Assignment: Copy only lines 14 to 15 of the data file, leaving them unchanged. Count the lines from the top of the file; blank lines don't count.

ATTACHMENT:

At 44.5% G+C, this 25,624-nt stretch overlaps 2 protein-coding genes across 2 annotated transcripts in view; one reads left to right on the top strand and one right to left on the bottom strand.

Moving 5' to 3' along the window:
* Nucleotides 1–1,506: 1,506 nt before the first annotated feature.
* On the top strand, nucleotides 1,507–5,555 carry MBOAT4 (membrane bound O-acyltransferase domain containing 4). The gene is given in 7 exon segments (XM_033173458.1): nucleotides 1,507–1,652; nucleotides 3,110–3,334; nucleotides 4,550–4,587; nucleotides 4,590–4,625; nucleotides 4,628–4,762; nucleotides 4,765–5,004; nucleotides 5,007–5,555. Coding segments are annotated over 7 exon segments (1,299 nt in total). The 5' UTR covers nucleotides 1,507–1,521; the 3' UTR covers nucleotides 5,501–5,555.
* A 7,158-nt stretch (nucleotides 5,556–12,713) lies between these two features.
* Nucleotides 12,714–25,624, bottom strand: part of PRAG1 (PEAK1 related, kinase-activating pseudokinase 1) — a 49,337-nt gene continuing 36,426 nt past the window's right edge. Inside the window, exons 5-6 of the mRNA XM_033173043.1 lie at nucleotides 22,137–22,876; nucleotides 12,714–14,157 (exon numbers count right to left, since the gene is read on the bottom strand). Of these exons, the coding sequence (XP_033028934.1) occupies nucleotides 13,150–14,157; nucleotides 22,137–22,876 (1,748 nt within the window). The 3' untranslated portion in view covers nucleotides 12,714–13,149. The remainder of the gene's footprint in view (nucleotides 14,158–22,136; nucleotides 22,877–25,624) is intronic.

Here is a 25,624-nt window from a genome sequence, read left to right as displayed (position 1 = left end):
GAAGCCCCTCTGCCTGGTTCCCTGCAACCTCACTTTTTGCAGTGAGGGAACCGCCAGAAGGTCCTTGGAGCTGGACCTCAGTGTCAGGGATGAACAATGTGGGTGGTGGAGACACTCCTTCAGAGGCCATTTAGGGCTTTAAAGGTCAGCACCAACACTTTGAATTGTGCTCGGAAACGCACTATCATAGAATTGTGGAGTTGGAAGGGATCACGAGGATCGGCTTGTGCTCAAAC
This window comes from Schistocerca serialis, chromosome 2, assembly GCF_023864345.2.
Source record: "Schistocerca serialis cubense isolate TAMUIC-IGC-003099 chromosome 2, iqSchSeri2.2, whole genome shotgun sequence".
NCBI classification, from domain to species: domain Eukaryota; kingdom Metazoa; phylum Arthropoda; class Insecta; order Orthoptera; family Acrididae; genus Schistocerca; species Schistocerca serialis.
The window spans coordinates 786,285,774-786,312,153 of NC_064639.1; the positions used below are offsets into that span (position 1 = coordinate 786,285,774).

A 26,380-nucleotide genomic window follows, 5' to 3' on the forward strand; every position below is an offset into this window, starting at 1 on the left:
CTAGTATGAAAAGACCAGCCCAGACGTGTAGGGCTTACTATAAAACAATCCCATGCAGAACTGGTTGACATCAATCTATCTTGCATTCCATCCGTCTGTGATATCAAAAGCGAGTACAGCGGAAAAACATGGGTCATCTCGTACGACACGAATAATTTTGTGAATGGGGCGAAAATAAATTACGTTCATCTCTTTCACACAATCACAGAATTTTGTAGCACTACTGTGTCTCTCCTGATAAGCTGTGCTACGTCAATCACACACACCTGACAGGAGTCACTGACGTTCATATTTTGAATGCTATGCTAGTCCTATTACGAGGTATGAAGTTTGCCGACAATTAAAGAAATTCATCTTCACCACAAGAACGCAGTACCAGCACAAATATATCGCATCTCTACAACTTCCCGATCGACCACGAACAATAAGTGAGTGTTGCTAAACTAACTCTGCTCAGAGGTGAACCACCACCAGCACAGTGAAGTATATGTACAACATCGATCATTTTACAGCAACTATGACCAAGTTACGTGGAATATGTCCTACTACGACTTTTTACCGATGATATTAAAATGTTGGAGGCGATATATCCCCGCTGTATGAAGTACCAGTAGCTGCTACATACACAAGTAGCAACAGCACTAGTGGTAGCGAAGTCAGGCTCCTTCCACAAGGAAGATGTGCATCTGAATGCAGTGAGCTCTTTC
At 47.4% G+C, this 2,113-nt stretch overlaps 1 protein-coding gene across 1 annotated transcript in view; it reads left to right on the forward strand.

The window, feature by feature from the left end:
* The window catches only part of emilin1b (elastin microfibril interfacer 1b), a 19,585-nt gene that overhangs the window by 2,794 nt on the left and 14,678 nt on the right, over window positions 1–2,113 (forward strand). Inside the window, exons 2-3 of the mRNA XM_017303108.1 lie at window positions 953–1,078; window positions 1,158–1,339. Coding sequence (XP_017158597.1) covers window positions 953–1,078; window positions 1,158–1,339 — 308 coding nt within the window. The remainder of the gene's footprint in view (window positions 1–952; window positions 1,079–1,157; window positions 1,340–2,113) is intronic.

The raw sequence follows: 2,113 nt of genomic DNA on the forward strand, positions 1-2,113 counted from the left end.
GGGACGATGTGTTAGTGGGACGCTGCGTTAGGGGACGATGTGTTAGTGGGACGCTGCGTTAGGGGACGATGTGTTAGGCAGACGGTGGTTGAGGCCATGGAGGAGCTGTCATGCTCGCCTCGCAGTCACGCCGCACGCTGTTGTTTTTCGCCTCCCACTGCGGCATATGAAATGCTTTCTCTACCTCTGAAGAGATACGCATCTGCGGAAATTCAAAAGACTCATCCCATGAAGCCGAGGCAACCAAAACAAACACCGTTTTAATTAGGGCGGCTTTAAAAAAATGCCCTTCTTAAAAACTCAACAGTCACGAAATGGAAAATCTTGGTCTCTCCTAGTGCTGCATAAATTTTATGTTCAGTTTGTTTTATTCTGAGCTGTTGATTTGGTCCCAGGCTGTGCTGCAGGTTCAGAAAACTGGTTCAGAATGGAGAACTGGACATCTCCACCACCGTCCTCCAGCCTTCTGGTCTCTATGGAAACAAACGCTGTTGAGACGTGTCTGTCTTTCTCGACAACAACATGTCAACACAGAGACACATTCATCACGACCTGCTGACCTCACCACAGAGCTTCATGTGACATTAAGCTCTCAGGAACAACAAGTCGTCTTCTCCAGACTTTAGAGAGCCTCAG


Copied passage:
CTAGTATGAAAAGACCAGCCCAGACGTGTAGGGCTTACTATAAAACAATCCCATGCAGAACTGGTTGACATCAATCTATCTTGCATTCCATCCGTCTGTGATATCAAAAGCGAGTACAGCGGAAAAACATGGGTCATCTCGTACGACACGAATAATTTTGTGAATGGGGCGAAAATAAATTACGTTCATCTCTTTCACACAATCACAGAATTTTGTAGCACTACTGTGTCTCTCCTGATAAGCTGTGCTACGTCAATCACACACACCTGACAGGAGTCACTGACGTTCATATTTTGAATGCTATGCTAGTCCTATTACGAGGTATGAAGTTTGCCGACAATTAAAGAAATTCATCTTCACCACAAGAACGCAGTACCAGCACAAATATATCGCATCTCTACAACTTCCCGATCGACCACGAACAATAAGTGAGTGTTGCTAAACTAACTCTGCTCAGAGGTGAACCACCACCAGCACAGTGAAGTATATGTACAACATCGATCATTTTACAGCAACTATGACCAAGTTACGTGGAATATGTCCTACTACGACTTTTTACCGATGATATTAAAATGTTGGAGGCGATATATCCCCGCTGTATGAAGTACCAGTAGCTGCTACATACACAAGTAGCAACAGCACTAGTGGTAGCGAAGTCAGGCTCCTTCCACAAGGAAGATGTGCATCTGAATGCAGTGAGCTCTTTC
At 47.4% G+C, this 2,113-nt stretch overlaps 1 protein-coding gene across 1 annotated transcript in view; it reads left to right on the forward strand.